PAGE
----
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Thursday, August 11, 2022

North Dakota’s Only Abortion Provider Moves Across Red River to Minnesota

FARGO, North Dakota. North Dakota’s only abortion clinic will move from Fargo to Moorhead, Minnesota, after the U.S. Supreme Court ruled on Friday to strike down Roe v. Wade, returning the issue of abortion to the state legislature.

When the Red River Women’s Clinic moves, it will mean that for the first time in over 40 years, there will be no abortion facility in North Dakota.

Clinic director Tammy Kromenaker said that while she knew the decision would come due to a draft report leaked in May, it was still “devastating.”

“Unreal. Incredible,” Kromenaker said in an interview from the clinic. “It’s vicious. But to see it become a reality is still a shock.”

Jane Boward, who opened the state’s first abortion clinic in Fargo in 1981 and later founded the RRWC in 1998, said she fought lawmakers for years to keep abortions going, and despite their efforts, the clinic still able to provide services.

“It’s just really sad,” Boward said from her home in Stillwater, Minnesota, “we’re definitely going backwards.”

The court’s decision prompted a 2007 “push” law that is expected to ban abortion in North Dakota 30 days after the state’s attorney general reviews the matter. South Dakota has a similar law. The ordinance has no effect in Minnesota, where there is no such law.

The sidewalk in front of a clinic in downtown Fargo is often the site of anti-abortion protests, but it was quiet on Friday after the court’s decision was announced.

In addition, Kromenaker said that they have purchased premises for a clinic in Moorhead, but are not yet ready to disclose its location.

“Right now, we are focused on making sure our patients know that abortion is still legal in North Dakota,” she said, referring to the period before the ban went into effect, and said the goal is to ensure almost complete no service interruptions.

“Even if there is a week when we cannot see patients, it will still be a better scenario than any other option,” Kromenaker said.

The GoFundMe site, set up Thursday to raise money for renovations and furniture at a new building in Moorhead, topped $200,000 of a $250,000 target by 4:30 pm Friday.

Kromenaker said the cash support and emails from people offering to escort patients to the clinic are huge, but not surprising.

“We know that the vast majority of people support the right to abortion, and so those who can put their money into the cause,” she said.

Kromenaker said she would mourn the loss of the clinic in North Dakota.

“While we may no longer be located within North Dakota, the Red River Women’s Clinic and the services our community relies on will remain here,” she said.

Sarah Stoes, President and CEO of Planned Parenthood North Central States, said their organization would consider providing abortion services across the border from North Dakota if Red River Women’s Clinic does not.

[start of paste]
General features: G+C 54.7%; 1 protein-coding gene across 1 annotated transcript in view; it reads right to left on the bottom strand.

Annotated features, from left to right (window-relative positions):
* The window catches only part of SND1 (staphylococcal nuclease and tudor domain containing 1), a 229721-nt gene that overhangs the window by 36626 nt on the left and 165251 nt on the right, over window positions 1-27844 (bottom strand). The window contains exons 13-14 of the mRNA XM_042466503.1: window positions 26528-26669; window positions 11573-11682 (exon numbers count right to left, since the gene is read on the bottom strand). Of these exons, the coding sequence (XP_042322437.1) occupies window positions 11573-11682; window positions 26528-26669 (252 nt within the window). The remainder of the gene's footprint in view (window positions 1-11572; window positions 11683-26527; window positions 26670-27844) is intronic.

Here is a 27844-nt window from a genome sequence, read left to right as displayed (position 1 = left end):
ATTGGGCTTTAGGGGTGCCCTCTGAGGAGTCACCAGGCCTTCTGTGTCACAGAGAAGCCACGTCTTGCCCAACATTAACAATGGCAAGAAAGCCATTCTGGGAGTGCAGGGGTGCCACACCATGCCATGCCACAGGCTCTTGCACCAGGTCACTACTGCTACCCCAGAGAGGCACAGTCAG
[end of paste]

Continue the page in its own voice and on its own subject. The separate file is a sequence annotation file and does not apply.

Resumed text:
Stoes said that if the RRWC opened a clinic in Moorhead, Planned Parenthood would welcome them. If not, they will intervene and provide services, she said.

Christopher Dodson, executive director and general counsel for the North Dakota Catholic Conference, said their organization is very pleased with the Supreme Court’s decision as it addresses an injustice in the law that has prevented states from creating “safe havens for life.”

Dodson said both sides on the abortion issue need to understand each other better.

“The pro-life community needs to understand the hard, hard situations that women have been in,” he said. “Similarly, the other side needs to understand that the majority of people in the community really care about women and their rights. They just also want to protect this unborn child.”

Dodson said that now, with the ruling passed, the state should at least double the funding for its abortion alternatives program and expand it to include more women and children.

Boward said the Red River Women’s Clinic’s name, given more than 20 years ago, was of strategic importance.

If abortion becomes illegal in North Dakota, she says, she will have the option to move across the river and keep her name and identity.

Before any abortion facility opened in the state, two doctors from North Dakota performed abortions as part of their OB/GYN practice, Dr. Robert Lucey in Jamestown and Dr. Richard Lee in Grand Forks, Boward said. Both have since died.

Boward said she wanted to offer women more comprehensive abortion care, including counseling and support services, so in October 1981 she opened an abortion clinic, briefly named the North Dakota Women’s Health Organization, before becoming the Fargo Women’s Health Organization.

She hired Kromenacker as her assistant at the clinic, located in a two-story house on Main Avenue.

The clinic was the scene of intense anti-abortion protests and the target of break-ins and firebombs in the early 1990s.

In March 1991, about two dozen anti-abortion protesters broke into the clinic and tied each other around their necks with kryptonite bicycle locks.

Two months later, members of the Lambs of Christ came from across the country to Fargo and used a variety of methods to disrupt the clinic, from leaving decommissioned cars in the driveway to locking arms and legs in metal boxes inside the clinic.

Boward and Kromenaker decided to leave WHO Fargo in 1997 after the clinic was sold and the building fell into disrepair.

Then in 1998, Boward and abortion physician George Meeks opened the Red River Women’s Clinic in downtown Fargo, giving Fargo a second facility offering abortion for a time. Shortly thereafter, Kromenaker took over as director.

In 2001, Fargo WHO closed for financial reasons, leaving Fargo once again with one abortion provider.

World Nation News Desk
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